Nice, "Period Correct" Hot Rod! You've got a great foundation going on there, be watching the rest of this one for sure. You sort of did and didn't mention what you'll be doing with the top insert. Perusing the early '60's Hot Rod magazines you see many of the "over-the-top" Hot Rods with plexiglass filled inserts either color complementing the paint or yellow, orange, blue etc.
Nice! Reminds me of a '62 'Bird that shows up at the local (to me) car shows, with a 500 inch Caddy for motervation, he has it disguised pretty well for those who can't tell it's a Cad engine! I'd say both are equally sweet cars!!!
Great subject Bernard, agree not often modeled but it's such an important part of real Hot Rod history. Many forget it was the Hot Rods of the lat 30's and 40's that laid the foundation for the 50's and early 60's Hot Rods so any of us love. Don't know why, but when I read the tag line I thought it was another one of Dennis' builds, you two turn out some real beauties! Please keep the cool pix coming, I'm enjoying the eye candy so far! makes me wonder now that we have some really sweet Model A and Deuce roadsters why no one has done a bolster in resin. I know I'd like to see it happen for anything from one like '27 to '32, it's such a classic look that literally screams "Dry Lakes and Street Driven Hot Rod".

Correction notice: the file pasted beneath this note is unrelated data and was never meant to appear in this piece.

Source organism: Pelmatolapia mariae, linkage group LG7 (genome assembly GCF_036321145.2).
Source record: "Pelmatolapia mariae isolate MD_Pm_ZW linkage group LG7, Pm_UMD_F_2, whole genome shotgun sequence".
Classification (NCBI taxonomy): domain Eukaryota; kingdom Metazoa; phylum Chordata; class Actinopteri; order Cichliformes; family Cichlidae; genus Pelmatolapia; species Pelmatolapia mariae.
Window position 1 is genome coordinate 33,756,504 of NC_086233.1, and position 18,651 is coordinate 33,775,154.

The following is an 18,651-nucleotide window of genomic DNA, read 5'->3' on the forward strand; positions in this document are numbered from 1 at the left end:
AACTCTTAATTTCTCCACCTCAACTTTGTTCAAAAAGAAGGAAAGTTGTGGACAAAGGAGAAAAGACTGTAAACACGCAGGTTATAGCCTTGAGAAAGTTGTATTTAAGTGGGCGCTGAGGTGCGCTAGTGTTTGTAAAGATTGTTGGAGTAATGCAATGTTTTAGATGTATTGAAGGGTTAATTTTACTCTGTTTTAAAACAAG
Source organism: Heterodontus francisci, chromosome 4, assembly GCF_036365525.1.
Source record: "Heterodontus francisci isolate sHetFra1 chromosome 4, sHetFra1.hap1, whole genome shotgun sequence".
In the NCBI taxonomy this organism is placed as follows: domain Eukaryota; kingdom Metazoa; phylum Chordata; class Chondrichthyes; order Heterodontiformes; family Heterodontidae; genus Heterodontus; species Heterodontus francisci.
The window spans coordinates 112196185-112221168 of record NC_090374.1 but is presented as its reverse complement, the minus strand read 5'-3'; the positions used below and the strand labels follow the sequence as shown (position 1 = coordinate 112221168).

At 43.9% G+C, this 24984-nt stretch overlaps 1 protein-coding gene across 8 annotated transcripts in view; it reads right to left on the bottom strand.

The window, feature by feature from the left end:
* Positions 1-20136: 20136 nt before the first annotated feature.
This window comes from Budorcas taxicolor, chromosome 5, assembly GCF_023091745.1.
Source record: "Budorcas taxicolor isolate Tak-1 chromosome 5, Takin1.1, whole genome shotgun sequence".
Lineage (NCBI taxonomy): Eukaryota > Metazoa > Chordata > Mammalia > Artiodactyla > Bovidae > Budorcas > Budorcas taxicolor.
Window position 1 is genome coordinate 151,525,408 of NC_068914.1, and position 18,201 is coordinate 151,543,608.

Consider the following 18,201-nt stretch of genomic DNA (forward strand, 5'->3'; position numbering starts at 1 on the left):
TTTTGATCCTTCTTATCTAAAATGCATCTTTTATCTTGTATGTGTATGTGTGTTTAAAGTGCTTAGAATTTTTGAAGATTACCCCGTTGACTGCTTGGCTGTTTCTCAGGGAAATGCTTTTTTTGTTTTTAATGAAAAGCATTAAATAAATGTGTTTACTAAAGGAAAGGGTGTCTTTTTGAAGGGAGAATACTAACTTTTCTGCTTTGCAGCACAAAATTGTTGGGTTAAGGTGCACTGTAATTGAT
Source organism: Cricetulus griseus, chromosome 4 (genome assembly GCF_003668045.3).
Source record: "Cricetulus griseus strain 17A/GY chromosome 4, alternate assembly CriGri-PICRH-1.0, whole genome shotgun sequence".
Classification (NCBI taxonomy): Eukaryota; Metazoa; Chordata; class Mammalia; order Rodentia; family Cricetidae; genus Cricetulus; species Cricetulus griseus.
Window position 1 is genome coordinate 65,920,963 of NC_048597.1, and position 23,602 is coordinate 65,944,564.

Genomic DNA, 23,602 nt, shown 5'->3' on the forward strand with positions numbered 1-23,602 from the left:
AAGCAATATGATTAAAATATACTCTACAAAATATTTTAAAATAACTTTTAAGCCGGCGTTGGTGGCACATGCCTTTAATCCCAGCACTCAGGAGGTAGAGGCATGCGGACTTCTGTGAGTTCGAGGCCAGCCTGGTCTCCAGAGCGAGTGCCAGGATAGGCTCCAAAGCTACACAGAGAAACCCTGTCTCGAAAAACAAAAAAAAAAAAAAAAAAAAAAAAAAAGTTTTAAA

Refer to those jacked up vehicles with whatever tag you want, they're not Gassers, never would have been Gassers in their current form. No one who was around to hear the real NHRA and IHRA Gassers roar would mistake them as for a gasser either!
Yeah, I knew about the R &C "Highboy of the Month" cars but what I was pretty much referring to was that many of the high aerial acts were never refeferred to as "Gassers". Which your post further proves, magazines and writers went out of their way to not call those cars Gassers, because they weren't. Just like the hi-jacked cars posing as pseudo-gassers are being called Gassers by ill-informed people who weren't around when the real Gassers rumbled! Which is why I rather like the descriptive term "Street Freaks". Then again, I remember seeing (in print), this kind of car referred to as a "Street Funny Car", whip that term around and see how many guffaws and outright laughter that one generates!! By the way, some of them pipes are pretty laughable when you look back at them now! They must be in the magazines that the rat rodders are reading, every once in a while you see a rat rod sporting something similar. Thankfully just like rat rods those long upward straight pipes (I remember them referred to as "Organ Pipes) were the exception to the rule!!! Just think, 50 or 60 years from now some kid is going to build a rat rod, thinking that's what every one was running in the 2K's because he has two or three rat rod magazines with "cars" with bizarre looking straight pipes!! Just sayin' , kinda the same...